“Being here, having conversations with those on the ground who are living this is important for the commission and necessary for us to do this work,” Blais said. “People have been talking about this for decades. I feel the urgency. … We’re going to work very hard to make this right.”

Hampshire Regional School District Superintendent Diana Bonneville and School Committee Chair Margaret Larson said the lack of funding forces the schools to regionalize many of their programs, which fails their students’ “social and emotional” needs.

“We’re falling short in that regard,” Bonneville said. “I don’t have staffing or funding to do it at each school.”

Larson said the funding challenges spill out into the community and create a delicate balancing act of funding infrastructure or education.

“Trying to manage that process (town funding) and manage our education,” Larson said. “It’s a difficult conversation every year and it shouldn’t be that difficult.”

Gill-Montague Regional School District Superintendent Brian Beck said the funding formula disproportionately affects rural schools and something needs to be done to persuade parents to not use School Choice to go elsewhere.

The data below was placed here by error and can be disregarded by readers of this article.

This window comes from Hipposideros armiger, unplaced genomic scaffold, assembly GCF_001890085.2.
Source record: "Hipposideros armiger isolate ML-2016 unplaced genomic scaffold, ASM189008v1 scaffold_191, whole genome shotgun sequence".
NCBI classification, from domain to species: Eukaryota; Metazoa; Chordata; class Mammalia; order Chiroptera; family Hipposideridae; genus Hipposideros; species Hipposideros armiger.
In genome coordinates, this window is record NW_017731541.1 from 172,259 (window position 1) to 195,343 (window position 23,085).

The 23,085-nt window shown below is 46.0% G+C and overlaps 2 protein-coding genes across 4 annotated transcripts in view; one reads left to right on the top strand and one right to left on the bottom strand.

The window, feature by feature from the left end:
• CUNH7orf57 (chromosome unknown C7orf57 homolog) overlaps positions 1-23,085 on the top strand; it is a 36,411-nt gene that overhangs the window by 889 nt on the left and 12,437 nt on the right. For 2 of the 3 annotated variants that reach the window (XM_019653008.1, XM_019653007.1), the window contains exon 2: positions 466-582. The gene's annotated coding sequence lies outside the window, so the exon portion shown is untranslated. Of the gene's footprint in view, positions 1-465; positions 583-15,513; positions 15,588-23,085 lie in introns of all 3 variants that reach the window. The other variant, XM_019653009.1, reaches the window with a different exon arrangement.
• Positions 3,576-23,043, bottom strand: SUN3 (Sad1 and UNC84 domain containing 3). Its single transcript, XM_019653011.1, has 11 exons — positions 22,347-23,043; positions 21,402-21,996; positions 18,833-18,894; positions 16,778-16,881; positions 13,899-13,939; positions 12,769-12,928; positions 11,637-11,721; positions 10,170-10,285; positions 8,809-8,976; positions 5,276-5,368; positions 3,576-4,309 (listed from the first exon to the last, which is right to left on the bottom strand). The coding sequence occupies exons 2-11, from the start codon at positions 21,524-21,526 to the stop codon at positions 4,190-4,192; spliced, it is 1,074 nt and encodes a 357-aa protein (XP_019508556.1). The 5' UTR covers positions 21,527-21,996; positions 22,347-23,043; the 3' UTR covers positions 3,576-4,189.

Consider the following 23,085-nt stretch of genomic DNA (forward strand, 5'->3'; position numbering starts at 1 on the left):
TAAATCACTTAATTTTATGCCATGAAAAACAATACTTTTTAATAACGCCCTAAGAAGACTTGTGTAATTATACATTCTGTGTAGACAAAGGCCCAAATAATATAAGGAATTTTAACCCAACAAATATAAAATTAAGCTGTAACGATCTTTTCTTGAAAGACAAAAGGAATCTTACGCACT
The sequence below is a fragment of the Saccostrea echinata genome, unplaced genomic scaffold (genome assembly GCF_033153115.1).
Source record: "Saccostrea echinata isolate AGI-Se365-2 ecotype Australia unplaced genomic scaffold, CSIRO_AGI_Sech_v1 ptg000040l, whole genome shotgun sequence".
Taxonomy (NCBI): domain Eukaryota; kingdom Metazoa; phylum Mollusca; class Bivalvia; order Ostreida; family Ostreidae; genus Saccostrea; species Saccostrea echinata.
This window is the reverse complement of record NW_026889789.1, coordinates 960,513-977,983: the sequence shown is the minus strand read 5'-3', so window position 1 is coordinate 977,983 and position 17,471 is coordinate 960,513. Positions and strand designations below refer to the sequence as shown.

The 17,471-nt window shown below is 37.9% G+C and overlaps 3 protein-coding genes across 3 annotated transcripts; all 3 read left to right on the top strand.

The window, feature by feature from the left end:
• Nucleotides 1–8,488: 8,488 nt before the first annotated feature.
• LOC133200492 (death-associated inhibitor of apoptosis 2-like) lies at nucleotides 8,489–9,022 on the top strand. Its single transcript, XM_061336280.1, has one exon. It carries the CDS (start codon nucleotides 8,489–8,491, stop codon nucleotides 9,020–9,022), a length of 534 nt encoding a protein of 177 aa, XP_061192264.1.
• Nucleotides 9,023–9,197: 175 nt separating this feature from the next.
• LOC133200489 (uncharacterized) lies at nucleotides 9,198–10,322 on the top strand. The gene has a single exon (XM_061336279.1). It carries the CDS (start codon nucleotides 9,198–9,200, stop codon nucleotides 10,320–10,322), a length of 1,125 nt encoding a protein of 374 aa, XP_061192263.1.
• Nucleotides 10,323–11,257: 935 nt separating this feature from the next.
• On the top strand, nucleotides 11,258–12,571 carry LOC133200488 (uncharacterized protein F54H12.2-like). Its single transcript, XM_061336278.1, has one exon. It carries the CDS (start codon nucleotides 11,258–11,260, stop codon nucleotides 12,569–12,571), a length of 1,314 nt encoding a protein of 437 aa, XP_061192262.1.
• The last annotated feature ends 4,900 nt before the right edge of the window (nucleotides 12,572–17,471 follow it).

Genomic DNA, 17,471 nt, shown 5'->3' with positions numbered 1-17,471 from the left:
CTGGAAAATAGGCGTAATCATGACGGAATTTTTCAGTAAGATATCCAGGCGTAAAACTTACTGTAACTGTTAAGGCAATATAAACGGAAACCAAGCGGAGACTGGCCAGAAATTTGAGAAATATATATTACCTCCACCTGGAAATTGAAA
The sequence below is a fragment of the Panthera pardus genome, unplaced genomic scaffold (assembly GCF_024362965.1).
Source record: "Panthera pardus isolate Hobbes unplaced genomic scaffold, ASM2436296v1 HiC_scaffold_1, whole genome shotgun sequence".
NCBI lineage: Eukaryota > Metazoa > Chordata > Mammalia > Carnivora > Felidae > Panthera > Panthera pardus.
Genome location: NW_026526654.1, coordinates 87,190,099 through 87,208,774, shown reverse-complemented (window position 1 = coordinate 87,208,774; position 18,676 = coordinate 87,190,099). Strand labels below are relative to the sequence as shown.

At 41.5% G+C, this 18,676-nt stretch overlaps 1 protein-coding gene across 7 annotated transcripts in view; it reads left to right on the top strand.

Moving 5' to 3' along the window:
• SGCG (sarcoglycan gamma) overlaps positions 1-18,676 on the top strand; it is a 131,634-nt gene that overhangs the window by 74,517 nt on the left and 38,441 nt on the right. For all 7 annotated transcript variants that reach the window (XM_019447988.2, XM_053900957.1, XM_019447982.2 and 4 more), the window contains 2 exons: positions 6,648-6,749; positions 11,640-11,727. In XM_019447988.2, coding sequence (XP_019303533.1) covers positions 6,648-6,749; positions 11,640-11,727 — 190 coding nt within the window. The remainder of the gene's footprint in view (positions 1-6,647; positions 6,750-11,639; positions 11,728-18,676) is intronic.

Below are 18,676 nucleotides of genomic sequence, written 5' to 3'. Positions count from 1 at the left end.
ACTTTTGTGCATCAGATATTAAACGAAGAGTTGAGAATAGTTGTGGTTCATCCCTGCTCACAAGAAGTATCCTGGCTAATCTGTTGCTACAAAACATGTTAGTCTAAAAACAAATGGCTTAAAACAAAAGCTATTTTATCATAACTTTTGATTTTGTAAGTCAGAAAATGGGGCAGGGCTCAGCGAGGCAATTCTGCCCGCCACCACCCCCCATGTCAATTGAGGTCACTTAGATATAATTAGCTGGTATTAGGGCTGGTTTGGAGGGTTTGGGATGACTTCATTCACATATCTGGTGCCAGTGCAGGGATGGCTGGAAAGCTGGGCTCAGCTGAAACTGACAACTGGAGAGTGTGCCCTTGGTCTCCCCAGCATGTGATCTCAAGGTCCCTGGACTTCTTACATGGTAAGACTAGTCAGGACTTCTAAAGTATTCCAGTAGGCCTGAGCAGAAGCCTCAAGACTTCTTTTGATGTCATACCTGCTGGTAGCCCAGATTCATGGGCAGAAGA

“Kids are attracted to resources and opportunities,” Beck said. “We need an infusion to compete, to keep our kids close … to survive.”

After the breakout sessions, Larson told the Recorder that letting legislators know the exact needs of schools is critical.

“It’s raising the profile of rural schools,” Larson said. “The needs of rural schools differ dramatically.”

She said if funding issues are dealt with, then the other problems can be tackled.

When the meeting reconvened in the cafeteria, Hinds spoke to the group and highlighted the commission’s priorities to stop the “death spiral” rural schools face when funding is reduced. There are six subcommittees focused on transportation, insurance, local aid, School Choice funds, special education and regionalization of school districts.

“We really have to hit a home run,” Hinds said to the Rural Schools Commission. “It’s a generational opportunity.”

Hinds told the Recorder this is a good start for taking on the specific difficulties local schools are facing.

“We have identified a number of areas” Hinds said. “It’s an important first step.”

He added this is a chance for a “second swipe at the Student Opportunity Act,” which increased funding for schools with higher percentages of low-income students. If these problems are addressed, then the quality of education across the state can be increased, which “is critical.”

“The moment is urgent,” Hinds said. “If we don’t have good schools, we don’t have strong communities.”

Chris Larabee can be reached at or 413-930-4081.